Google along with Korean manufacturer Samsung have finally rolled out their wireless payment processing services in the US, dubbed as Android Pay and Samsung Pay respectively.
Both services essentially work in the same way, apart from a few minor differences. While technically Samsung’s service is more advanced, though its limited to work with a handful of Samsung’s devices. On the other hand, Android Pay works on all devices running Android 4.4 “KitKat” and above. However, Samsung’s wireless payment service offers much more convenience over Google’s and Apple’s wireless payment methods.
Essentially, all services use the same NFC payment method, however Samsung’s service is also backwards compatible, which implies that it also works at terminals who deprived of basic NFC network architecture. This has been made possible with Korean manufacturer’s recent acquisition of LoopPay. As in these locations, the use of MST (magnetic secure transmission) allows users to select a card from their virtual wallet, to send short-range magnetic impulses to activate the data stored on the stripe of a debit or credit card to read the data stored on these strips.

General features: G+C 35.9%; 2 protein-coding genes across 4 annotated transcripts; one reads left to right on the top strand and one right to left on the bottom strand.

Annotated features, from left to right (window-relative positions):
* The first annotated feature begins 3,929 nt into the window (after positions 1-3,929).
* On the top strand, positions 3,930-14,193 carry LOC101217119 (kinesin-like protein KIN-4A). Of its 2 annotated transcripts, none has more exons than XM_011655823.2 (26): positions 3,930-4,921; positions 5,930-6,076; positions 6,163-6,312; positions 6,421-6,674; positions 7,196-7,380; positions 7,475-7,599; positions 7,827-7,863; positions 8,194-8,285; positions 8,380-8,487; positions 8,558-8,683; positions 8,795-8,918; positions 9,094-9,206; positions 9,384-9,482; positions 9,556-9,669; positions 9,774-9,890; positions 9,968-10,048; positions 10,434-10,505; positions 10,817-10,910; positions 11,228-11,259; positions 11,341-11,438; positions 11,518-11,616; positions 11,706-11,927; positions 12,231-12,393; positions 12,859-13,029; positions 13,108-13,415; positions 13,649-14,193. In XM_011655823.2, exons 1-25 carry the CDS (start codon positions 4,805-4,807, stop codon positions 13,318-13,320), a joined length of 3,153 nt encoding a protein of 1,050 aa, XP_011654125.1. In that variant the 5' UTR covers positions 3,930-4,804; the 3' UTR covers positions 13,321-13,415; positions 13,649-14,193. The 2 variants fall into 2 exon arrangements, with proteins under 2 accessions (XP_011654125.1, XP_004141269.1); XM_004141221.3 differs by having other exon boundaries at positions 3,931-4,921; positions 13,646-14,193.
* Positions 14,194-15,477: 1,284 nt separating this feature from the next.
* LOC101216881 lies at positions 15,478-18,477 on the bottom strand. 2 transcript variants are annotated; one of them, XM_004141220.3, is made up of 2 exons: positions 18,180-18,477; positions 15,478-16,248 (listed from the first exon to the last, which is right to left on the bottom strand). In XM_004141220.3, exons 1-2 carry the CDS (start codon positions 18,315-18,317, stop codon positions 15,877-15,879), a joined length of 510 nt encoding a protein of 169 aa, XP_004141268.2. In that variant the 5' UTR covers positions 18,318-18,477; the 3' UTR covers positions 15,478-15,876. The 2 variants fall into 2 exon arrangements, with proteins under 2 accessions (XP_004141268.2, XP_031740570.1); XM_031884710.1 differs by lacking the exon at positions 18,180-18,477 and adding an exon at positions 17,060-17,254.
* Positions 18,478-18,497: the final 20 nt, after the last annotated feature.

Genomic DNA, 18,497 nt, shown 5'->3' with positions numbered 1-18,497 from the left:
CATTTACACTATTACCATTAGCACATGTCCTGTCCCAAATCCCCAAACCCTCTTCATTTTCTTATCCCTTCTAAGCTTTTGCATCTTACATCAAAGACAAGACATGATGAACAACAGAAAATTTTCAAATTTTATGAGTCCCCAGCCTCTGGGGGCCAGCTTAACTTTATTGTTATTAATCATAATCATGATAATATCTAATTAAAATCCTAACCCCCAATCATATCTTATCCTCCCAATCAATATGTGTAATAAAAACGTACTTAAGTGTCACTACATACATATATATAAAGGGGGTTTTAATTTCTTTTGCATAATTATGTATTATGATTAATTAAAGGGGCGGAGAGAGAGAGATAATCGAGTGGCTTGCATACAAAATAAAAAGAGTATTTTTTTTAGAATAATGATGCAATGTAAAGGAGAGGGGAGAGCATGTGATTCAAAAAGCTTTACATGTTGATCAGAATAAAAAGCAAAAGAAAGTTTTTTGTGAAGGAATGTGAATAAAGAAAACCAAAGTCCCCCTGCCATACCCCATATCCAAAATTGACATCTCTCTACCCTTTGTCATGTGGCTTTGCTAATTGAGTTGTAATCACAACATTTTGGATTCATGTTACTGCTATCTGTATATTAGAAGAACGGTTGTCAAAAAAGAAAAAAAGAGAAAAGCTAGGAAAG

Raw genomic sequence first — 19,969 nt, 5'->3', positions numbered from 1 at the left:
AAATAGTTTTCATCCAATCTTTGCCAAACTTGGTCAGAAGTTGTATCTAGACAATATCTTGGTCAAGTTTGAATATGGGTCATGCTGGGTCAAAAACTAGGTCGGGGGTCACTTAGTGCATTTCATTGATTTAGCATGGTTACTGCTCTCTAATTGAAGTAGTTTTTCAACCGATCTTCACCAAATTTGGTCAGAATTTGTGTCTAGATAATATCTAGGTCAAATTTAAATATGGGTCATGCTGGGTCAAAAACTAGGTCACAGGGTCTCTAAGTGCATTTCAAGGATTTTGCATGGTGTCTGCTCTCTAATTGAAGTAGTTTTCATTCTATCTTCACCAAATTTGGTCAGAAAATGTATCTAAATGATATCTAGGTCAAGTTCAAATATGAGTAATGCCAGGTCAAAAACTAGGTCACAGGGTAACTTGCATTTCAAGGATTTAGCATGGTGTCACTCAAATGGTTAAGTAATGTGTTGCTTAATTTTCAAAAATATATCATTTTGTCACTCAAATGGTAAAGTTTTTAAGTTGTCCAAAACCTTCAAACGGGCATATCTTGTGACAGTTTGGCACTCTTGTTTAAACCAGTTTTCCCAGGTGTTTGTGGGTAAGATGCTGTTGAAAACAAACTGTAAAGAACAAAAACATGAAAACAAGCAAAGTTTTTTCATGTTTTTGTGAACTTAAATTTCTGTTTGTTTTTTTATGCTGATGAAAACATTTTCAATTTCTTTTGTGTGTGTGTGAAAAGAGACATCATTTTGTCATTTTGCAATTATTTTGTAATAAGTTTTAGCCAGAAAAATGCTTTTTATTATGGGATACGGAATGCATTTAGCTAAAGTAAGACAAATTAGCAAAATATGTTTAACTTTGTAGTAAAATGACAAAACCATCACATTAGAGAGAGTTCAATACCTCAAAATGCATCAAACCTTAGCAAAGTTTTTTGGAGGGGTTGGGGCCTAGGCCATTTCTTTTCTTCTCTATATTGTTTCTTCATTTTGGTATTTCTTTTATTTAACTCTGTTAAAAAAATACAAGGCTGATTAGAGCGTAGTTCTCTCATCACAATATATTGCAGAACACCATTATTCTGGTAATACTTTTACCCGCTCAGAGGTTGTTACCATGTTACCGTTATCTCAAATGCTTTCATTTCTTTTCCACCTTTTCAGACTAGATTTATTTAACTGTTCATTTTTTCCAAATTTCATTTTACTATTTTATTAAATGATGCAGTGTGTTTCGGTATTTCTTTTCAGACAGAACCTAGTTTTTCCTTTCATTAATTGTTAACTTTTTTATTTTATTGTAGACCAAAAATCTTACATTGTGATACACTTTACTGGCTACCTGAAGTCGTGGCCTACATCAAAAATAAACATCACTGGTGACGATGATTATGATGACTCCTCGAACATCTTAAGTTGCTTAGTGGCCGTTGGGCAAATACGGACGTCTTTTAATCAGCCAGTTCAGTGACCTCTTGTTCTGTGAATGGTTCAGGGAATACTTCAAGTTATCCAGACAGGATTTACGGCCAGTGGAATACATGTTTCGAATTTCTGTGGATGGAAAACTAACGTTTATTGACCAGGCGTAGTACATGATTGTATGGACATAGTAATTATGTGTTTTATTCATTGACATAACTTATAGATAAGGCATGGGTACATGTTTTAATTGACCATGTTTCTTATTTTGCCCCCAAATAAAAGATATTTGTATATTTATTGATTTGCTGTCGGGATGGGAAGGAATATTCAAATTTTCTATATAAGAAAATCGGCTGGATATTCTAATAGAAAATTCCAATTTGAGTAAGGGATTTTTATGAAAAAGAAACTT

Hence, this would make Samsung Pay the most supported service across retail stores than any other mobile payment service, giving it the opportunity to lock horns against rival Apple Pay. Though, Samsung’s service has currently only been integrated into Galaxy S6, Galaxy S6 Edge, Galaxy Note 5, and Galaxy S6 Edge+.
Google on the other hand has tied up with American Express, Discover, MasterCard and Visa for its Android Pay. In addition, the company says that Citi and Wells Fargo will be available in next few days, while ‘Capitol One’ is ‘coming soon.’ It’s also worth pointing out that banks like USAA, US Bank, Navy Federal Credit Union along with many regional banks will support Android Pay. Google also says it’ll be busy working to add support across more banks to have full support.
To recall, it was the Cupertino giant who re-invented the mobile payment space with the launch of its Apple Pay last fall, which has already got a head start and now joins the likes of PayPal as one of the top players in the mobile payment space. It’ll be interesting to see the kind of impact Samsung and Google will able to create in the mobile payment space.